Wednesday, June 20, 2012

Second Parent Adoption in Maryland

I'll preface this post by saying that I am not a lawyer, I don't know how to get a 2nd parent adoption (also known as a gay adoption) in Maryland without a lawyer, and I don't know how to get a lawyer without paying said lawyer.  So with that information, you can decide whether this post is of any use to you.

The system of state law in the US makes it particularly challenging to figure out issues of family law.  Maps like this one from the Family Equality Council can only provide a starting point for understanding 2nd parent adoption in Maryland.  If you go to one of the national gay rights organizations looking for information about 2nd parent adoption in Maryland, you will likely find some version of "maybe it's possible."

The answer on the ground in Maryland is simple.  You hire a lawyer who knows something about 2nd parent adoptions, and regardless of the county in which you live your lawyer will file in the Baltimore City Circuit Court where all the judges have agree to approve 2nd parent adoptions.  This Baltimore Sun article gives more background on second parent adoptions in Baltimore City, as does this editorial in the Sun.  Jennifer Fairfax handled our adoption and we were very happy with her work.  Our portion of the work of adoption involved writing a check and collecting a bunch of documents-doctor's notes, financial statements, photographs (must include photo of your front door?!), and letters of support.  We also had to write some essays, which I seem to remember writing while on hospital bed rest with great resentment.  Getting the materials together took some time, and at times the whole process felt intrusive, but overall it was not hard-no need for a home study or anything like that.  It's not clear to me that anyone actually looked at our carefully compiled materials once they were sent to the court.

Because most of the 2nd parent adoptions in Maryland are filed in Baltimore City, adoption day in family court tends to be dominated by gay families.  In our case, because of LB's NICU stay, our court date was two weeks after LB came home (and her adjusted age was two weeks).  We were otherwise in quarantine, but we took LB to the courthouse in a cab that smelled as smokey as the 1970s and offered a distinct lack of safety features.  We made it through the metal detectors, and proceeded to family court where there were about ten lesbian couples, a few single ladies (sexuality unknown), and one straight couple.  We chatted with the lesbian couple sitting behind us with their gigantor three month old.  I proudly told one of the moms about LB, "she's  a preemie, she just came home!" The woman very kindly said, "Oh she is so cute!" while her eyes said, "yeah, no kidding she's a preemie." Our judge was borrowed from criminal court and seemed to thoroughly enjoy his sojourn in happy court.  Each parent or couple approached the bench individually with child, which took under a minute, and then the whole courtroom clapped for each family.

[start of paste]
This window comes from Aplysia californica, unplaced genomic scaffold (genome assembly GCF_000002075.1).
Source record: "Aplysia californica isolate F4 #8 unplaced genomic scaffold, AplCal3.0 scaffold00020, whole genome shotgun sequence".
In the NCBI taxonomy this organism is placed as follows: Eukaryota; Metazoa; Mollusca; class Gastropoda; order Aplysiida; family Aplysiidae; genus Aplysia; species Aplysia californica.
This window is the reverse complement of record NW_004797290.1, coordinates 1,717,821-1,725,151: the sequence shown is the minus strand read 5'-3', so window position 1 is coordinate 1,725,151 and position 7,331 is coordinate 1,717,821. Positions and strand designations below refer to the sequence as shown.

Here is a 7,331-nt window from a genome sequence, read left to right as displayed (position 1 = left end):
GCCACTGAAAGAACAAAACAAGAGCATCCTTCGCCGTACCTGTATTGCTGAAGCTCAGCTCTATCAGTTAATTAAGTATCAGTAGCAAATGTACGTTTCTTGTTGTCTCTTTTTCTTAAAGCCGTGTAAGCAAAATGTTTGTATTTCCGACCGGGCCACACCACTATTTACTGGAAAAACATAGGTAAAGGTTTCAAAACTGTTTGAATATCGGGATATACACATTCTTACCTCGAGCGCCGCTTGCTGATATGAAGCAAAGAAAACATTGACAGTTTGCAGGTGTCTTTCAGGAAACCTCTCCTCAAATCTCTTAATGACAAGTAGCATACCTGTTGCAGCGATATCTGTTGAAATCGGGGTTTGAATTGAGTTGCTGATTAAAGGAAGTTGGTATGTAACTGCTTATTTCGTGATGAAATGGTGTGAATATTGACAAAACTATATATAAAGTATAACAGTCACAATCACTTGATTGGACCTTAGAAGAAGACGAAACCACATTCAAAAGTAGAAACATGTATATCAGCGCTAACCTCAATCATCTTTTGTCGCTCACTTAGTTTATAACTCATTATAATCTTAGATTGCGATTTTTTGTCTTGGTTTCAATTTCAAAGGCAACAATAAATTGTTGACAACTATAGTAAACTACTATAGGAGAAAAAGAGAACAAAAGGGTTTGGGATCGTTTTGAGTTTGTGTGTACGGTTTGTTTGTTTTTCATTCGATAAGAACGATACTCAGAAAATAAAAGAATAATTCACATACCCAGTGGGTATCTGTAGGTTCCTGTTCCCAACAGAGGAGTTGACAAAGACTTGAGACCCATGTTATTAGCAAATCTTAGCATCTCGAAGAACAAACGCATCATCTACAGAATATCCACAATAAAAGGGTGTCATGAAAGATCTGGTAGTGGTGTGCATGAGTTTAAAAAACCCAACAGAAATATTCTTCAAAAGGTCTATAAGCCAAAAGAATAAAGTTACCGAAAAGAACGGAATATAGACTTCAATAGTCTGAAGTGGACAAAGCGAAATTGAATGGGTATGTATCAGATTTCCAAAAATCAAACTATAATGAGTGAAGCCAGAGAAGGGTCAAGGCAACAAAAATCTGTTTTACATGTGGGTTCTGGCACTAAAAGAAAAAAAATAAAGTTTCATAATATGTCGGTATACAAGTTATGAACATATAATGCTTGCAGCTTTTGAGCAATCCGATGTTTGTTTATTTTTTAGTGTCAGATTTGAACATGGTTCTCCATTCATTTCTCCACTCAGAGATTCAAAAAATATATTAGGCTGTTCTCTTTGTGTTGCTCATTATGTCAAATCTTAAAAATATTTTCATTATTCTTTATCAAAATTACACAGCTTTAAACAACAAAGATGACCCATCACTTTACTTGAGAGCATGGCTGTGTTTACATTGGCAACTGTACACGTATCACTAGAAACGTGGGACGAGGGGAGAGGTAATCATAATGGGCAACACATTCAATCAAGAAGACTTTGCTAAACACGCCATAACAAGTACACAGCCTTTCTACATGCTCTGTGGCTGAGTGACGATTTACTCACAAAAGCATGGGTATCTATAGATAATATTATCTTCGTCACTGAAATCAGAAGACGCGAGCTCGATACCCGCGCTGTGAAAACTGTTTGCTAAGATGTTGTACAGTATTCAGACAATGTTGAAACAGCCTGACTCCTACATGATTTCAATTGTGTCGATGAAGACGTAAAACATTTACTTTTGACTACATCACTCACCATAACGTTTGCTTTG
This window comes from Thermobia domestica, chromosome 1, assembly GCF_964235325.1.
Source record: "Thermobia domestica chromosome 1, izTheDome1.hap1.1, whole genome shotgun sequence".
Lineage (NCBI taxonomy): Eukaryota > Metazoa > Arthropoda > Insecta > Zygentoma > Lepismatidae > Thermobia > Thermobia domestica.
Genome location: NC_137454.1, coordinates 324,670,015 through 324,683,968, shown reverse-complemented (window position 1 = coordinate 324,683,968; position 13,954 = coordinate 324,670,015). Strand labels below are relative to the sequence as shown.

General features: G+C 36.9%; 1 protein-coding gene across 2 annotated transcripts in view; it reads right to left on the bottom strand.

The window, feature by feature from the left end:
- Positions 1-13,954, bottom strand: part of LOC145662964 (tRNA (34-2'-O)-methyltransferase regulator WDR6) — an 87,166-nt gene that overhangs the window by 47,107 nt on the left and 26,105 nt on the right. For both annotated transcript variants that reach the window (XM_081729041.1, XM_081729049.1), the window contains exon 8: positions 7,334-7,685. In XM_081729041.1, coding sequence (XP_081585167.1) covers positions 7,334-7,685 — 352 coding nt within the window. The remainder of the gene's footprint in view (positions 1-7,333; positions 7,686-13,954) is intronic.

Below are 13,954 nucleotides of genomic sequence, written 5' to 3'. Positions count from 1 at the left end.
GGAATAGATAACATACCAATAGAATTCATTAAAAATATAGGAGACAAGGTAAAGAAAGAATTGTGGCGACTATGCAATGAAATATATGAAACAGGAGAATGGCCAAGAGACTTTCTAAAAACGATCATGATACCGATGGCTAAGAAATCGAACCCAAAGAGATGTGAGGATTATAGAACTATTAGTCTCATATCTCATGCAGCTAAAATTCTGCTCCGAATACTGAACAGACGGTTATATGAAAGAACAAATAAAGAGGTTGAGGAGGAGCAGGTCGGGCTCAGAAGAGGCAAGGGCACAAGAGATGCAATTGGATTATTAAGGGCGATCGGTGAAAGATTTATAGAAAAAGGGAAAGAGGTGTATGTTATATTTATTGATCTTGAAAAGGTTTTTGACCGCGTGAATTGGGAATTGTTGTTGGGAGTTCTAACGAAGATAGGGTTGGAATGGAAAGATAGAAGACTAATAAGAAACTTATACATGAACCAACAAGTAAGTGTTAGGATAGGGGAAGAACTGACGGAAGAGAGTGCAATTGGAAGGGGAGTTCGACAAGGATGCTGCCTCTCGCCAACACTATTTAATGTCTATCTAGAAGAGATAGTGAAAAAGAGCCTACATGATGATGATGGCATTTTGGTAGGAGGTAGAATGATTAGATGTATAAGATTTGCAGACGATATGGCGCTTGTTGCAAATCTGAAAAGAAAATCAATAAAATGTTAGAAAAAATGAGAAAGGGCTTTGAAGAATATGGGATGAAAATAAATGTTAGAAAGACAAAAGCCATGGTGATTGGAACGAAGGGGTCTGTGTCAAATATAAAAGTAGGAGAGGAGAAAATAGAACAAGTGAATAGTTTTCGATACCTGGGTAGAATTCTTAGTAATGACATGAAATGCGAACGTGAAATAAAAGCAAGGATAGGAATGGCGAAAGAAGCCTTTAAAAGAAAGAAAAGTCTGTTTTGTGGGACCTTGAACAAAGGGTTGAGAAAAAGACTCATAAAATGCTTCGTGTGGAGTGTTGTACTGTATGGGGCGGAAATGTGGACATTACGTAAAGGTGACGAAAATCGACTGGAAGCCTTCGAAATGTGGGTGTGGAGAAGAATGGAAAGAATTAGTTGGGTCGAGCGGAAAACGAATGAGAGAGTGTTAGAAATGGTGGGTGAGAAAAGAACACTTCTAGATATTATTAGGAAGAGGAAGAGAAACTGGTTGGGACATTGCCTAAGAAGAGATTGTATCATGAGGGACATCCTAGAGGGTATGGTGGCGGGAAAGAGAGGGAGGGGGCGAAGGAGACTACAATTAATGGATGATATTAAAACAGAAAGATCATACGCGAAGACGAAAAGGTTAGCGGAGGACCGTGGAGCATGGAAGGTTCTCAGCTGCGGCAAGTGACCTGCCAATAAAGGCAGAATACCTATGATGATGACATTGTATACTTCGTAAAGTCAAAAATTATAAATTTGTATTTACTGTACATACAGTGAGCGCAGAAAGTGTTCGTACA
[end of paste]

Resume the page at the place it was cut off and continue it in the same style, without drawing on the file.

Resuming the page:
Understandably, most lesbian moms approach 2nd parent adoption day with a mix of happiness and anger.  It's great to have our relationships recognized by the law, but frustrating to have to pay and jump through hoops for the privilege.  We were the outliers with our entourage of three grandparents and one aunt, and our whole group crying tears of joy because we were so happy to have LB home and whole.

LB's whole first year we kept saying, "oh she used to look like such a preemie, but she doesn't anymore." Clearly she looks like such a preemie.

No comments:

Post a Comment